You need to anticipate what your customers need before they know they need it. You need to understand where the market is moving next month and next year. You need to know who your competitors are and what they are doing better than you. You need to know everything, and right now you don't. Be irrationally curious about your business.

{{3rd quick mini rant. Many talking heads will tell you that you know what the user needs better than they do. They'll bring up the faster horses quote by Henry Ford and the Steve Jobs quote that "people don’t know what they want until you show it to them". That's fine, but you are not Henry Ford or Steve Jobs. Learn what your users want and learn how to build a better product for them.}}


One quote that I will agree with, "If you're not growing, you're dying." If you are not improving your business, your competitors will crush you. If you don't have any competitors, you will soon.

Instagram started out as an overly complicated product. Pinterest started out as a window shopping app (ironically, now they are trying to get back there). Paypal wanted to be a digital currency. For you youngsters out there, there was a time when Amazon only sold books and Netflix took days before you could watch a movie because it had to be sent to you via the US Postal Service. It's important to have a vision, but you must be flexible in how you get there.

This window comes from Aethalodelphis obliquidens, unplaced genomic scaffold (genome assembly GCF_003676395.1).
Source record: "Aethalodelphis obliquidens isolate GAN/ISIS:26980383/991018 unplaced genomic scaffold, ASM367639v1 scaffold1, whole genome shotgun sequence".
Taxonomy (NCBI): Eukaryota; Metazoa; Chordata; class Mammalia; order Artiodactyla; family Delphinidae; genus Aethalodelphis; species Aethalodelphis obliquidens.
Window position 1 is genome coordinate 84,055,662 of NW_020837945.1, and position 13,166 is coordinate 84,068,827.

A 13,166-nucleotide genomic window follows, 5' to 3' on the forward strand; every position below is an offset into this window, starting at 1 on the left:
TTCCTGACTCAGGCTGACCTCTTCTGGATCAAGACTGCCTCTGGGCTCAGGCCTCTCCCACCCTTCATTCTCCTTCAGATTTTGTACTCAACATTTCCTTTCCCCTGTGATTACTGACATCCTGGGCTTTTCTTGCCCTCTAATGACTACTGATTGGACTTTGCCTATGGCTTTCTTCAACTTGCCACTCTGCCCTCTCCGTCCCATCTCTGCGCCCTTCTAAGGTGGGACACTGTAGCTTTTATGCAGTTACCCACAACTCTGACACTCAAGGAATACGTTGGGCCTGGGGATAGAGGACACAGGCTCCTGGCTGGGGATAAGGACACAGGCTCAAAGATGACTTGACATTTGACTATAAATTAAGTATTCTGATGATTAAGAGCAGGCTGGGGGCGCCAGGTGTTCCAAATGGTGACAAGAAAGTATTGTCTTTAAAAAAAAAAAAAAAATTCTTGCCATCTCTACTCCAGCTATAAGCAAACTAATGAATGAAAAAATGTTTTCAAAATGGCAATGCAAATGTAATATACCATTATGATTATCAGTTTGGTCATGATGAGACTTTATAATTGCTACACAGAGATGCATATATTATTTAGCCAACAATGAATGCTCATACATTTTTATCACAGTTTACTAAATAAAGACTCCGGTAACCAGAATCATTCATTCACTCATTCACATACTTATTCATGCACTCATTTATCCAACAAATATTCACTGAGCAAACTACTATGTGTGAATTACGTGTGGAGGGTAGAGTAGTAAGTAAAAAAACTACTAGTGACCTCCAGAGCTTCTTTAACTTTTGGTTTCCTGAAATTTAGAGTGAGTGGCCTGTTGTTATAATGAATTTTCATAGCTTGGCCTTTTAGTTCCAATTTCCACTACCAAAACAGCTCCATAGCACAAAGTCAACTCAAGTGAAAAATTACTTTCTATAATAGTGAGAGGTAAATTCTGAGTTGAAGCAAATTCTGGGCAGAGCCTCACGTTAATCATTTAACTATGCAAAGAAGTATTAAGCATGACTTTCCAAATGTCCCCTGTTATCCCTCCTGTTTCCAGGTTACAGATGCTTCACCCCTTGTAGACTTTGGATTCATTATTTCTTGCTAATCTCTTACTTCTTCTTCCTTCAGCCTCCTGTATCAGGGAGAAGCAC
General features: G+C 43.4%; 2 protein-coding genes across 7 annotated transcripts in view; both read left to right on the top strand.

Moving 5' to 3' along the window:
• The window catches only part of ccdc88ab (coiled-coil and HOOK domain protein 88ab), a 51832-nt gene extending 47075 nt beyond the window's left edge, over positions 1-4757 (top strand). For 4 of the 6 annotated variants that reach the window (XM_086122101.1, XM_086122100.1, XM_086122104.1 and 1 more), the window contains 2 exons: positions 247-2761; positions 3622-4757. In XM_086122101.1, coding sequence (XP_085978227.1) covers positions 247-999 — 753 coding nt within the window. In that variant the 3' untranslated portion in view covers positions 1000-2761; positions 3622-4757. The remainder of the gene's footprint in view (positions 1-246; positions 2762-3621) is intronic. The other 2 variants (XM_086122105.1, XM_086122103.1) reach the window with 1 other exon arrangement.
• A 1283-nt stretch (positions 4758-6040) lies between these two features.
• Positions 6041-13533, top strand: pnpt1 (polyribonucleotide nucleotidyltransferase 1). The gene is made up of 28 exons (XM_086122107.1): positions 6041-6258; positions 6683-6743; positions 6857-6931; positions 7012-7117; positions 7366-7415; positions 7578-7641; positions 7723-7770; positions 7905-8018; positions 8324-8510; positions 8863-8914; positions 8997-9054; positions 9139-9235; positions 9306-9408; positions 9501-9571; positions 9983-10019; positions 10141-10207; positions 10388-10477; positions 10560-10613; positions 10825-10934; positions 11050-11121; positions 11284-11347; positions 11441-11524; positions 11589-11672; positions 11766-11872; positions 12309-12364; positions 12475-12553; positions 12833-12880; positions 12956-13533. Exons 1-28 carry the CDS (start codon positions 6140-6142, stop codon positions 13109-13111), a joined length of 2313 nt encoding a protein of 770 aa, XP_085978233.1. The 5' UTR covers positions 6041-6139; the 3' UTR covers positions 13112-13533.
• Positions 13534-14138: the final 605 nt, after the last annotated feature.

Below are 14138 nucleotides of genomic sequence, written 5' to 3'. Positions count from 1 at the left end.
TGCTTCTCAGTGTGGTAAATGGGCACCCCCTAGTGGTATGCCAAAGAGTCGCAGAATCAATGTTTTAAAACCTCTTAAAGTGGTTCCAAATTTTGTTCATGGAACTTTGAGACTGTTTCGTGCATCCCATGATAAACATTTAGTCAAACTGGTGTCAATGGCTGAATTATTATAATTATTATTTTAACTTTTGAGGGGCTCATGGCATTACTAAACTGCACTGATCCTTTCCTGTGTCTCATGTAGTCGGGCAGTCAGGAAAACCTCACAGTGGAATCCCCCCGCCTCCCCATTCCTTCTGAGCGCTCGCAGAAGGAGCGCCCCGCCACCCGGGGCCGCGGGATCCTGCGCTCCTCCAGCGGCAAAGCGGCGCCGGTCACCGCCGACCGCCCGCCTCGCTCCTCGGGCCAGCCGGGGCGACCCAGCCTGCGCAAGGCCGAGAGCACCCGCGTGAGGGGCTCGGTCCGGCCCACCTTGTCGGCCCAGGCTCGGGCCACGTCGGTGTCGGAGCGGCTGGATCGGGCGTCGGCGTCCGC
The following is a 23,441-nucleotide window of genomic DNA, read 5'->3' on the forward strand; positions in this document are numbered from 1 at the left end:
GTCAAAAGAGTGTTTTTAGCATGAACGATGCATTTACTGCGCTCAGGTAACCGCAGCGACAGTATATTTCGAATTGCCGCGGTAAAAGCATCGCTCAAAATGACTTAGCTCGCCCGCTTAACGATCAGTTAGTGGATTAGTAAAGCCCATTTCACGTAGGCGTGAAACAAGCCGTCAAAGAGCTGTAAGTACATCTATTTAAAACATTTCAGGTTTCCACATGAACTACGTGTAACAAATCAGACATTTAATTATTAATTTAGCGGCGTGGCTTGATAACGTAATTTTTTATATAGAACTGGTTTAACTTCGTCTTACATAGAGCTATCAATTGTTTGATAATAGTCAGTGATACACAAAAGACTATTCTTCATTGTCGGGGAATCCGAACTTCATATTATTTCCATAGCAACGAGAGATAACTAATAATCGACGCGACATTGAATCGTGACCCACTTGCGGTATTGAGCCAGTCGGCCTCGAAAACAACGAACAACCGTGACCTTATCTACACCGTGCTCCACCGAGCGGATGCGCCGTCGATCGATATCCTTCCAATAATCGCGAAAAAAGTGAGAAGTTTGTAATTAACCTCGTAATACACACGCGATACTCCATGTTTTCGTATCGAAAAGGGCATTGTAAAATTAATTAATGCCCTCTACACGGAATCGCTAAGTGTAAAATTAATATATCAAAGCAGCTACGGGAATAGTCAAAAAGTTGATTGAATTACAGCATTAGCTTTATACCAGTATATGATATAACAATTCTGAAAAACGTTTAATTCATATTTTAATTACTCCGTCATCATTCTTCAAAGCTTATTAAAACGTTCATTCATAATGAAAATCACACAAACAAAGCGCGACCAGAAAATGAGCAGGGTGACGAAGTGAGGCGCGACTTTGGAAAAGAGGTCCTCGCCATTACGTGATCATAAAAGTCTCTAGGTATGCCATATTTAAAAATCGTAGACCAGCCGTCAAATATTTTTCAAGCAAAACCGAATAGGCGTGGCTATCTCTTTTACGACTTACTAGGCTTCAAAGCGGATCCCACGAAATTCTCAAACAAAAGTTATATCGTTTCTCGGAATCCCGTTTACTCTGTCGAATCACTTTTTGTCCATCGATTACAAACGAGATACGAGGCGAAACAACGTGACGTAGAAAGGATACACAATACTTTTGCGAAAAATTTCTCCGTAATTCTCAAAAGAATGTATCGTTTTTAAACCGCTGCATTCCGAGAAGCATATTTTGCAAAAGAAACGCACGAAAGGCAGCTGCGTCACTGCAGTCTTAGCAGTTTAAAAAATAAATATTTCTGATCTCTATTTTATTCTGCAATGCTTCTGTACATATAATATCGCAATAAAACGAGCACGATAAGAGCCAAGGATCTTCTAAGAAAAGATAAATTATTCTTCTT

{{A final mini rant. It is definitely possible to try to improve too early. It happens all the time. A company launches a product, it doesn't turn into a smashing overnight success, and so they want to keep building. "We need to add more features" they tell themselves as a way to explain the lack of success. Most of the time, this just makes the product worse. Often times, improve really means simplify.}}

It doesn't matter where your company starts. No one would ever invest in your company for where it is right now. Investors are buying into your vision of where your company is going to be years down the road, and you can't get there until you start growing the business.

It's time to put aside all your fears and launch this thing!